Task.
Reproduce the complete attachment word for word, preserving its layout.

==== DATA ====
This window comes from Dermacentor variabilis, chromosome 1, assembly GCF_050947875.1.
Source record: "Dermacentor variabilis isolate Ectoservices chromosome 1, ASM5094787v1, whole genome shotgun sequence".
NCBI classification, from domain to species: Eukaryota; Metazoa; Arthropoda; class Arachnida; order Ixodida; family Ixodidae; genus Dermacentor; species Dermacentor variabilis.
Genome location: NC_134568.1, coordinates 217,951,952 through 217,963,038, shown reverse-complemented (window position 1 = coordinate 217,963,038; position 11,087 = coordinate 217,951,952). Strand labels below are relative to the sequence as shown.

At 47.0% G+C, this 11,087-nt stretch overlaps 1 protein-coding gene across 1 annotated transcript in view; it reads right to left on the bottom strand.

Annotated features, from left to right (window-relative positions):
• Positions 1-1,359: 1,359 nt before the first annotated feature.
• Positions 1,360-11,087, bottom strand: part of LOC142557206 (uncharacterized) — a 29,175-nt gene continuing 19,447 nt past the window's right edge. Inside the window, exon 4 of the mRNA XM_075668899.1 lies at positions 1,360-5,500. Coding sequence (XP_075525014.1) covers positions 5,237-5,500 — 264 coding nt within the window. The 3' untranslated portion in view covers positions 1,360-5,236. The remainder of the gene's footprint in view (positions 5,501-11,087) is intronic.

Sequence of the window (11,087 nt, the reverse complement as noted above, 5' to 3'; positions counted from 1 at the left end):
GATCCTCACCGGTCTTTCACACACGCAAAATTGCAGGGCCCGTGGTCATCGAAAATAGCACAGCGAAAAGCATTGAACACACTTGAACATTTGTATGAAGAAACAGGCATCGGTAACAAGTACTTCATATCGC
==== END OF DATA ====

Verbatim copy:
This window comes from Dermacentor variabilis, chromosome 1, assembly GCF_050947875.1.
Source record: "Dermacentor variabilis isolate Ectoservices chromosome 1, ASM5094787v1, whole genome shotgun sequence".
NCBI classification, from domain to species: Eukaryota; Metazoa; Arthropoda; class Arachnida; order Ixodida; family Ixodidae; genus Dermacentor; species Dermacentor variabilis.
Genome location: NC_134568.1, coordinates 217,951,952 through 217,963,038, shown reverse-complemented (window position 1 = coordinate 217,963,038; position 11,087 = coordinate 217,951,952). Strand labels below are relative to the sequence as shown.

At 47.0% G+C, this 11,087-nt stretch overlaps 1 protein-coding gene across 1 annotated transcript in view; it reads right to left on the bottom strand.

Annotated features, from left to right (window-relative positions):
• Positions 1-1,359: 1,359 nt before the first annotated feature.
• Positions 1,360-11,087, bottom strand: part of LOC142557206 (uncharacterized) — a 29,175-nt gene continuing 19,447 nt past the window's right edge. Inside the window, exon 4 of the mRNA XM_075668899.1 lies at positions 1,360-5,500. Coding sequence (XP_075525014.1) covers positions 5,237-5,500 — 264 coding nt within the window. The 3' untranslated portion in view covers positions 1,360-5,236. The remainder of the gene's footprint in view (positions 5,501-11,087) is intronic.

Sequence of the window (11,087 nt, the reverse complement as noted above, 5' to 3'; positions counted from 1 at the left end):
GATCCTCACCGGTCTTTCACACACGCAAAATTGCAGGGCCCGTGGTCATCGAAAATAGCACAGCGAAAAGCATTGAACACACTTGAACATTTGTATGAAGAAACAGGCATCGGTAACAAGTACTTCATATCGC